The Compromises First-Time Home Buyers Need to Make

Agent handing house keys to couple

Buying a home for the first time in California can be difficult, not only because buyers need to have a large sum on hand, but also because the buying process can be complicated. There are many things to think about like mortgage options, loan terms, and property types. They may even have to compromise on a benefit to take advantage of a better one given their circumstances.

Minimum Down Payment vs. 20% Down

First-time home buyers can choose from several financing options. Many government-backed mortgagees offer low and zero down payments to help aspiring home buyers close a deal on a residential real estate. PRMI Josh Mottashed, a mortgage provider in El Dorado County, offers a cheat sheet on these types of loans.

  • FHA (Federal Housing Administration) Loans: 3.5%
  • VA (Veteran Affairs) Loans: 0% for qualified buyers
  • USDA (US Department of Agriculture) Rural Development Mortgage: 0% for qualified buyers

Those who don’t qualify for low down payment mortgages may have to prepare 20 percent or more of the house’s market price. It’s a tall order, even for first-time home buyers with money saved up. Many would say that there’s no contest here: a low down payment mortgage is sweeter than having to pay 20 percent down.

Low down payments are helpful in securing a house, but they also have an obvious drawback: buyers would have to pay higher monthly fees or extend their loan terms to complete the sum. For first-time home buyers, it’s important to think about their ability to pay not just at present but also in the future.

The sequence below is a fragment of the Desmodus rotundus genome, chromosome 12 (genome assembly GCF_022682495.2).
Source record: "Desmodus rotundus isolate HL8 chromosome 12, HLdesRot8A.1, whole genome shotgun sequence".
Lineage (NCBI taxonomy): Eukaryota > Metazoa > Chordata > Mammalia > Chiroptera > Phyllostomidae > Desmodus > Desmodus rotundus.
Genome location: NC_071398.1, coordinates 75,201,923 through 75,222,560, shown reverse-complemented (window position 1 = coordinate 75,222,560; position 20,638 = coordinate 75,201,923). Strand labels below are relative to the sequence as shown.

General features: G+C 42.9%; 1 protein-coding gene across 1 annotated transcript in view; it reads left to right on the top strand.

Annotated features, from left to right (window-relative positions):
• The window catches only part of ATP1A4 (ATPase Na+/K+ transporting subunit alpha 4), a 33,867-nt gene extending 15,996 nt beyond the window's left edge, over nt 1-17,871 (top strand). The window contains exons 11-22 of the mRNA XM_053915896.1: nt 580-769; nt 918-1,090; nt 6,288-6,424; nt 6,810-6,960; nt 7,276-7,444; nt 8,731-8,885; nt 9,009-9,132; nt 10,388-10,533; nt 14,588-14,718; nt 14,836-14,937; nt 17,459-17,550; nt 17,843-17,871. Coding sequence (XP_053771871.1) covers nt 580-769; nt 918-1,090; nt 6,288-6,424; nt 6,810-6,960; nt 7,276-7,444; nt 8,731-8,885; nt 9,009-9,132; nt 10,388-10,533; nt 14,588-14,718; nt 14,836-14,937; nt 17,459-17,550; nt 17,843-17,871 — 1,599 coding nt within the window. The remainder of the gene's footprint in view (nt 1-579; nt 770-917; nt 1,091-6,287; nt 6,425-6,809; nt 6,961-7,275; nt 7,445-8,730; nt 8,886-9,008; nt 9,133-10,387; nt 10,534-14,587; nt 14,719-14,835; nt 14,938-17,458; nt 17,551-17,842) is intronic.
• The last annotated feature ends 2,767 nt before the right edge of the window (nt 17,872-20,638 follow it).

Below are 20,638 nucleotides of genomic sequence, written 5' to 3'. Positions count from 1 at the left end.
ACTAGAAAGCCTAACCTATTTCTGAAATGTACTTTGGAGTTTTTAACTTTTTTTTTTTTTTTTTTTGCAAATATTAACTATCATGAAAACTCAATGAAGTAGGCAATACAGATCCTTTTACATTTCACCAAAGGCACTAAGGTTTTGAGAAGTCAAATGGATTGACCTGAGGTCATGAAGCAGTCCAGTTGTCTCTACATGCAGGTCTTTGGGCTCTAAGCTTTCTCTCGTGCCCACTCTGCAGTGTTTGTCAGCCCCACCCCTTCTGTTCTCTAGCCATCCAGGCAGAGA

Monthly Payments vs. Loan Terms

Another consideration for first-time home buyers is how long they’ll want to pay off a mortgage. They have two choices: pay more for their monthly mortgage and finish repaying their debt in 15 to 30 years or keep their monthly payments low but over a longer duration.

The first option is ideal for buyers with a stable and sizable salary. The latter, meanwhile, may be the better option for those who are uncertain about their current source of income. Longer loan terms mean they would have to pay more in total, but the affordable monthly payments will enable them to own a house.

Single-Family Detached Home vs. Condominium

It helps to have a plan beyond having a roof over one’s heads when buying a house for the first time. It guides buyers on which type of property to buy. Single-detached dwellings are ideal for long-term use, while units in multi-family buildings (ex: condominiums, apartments, duplexes) offer flexibility. Basically, those who plan to have a family soon may want to buy a single-detached home, while those who want to establish an Airbnb and generate rental income may choose a condo.

By thinking these things through, first-time home buyers can make smart decisions about their future property.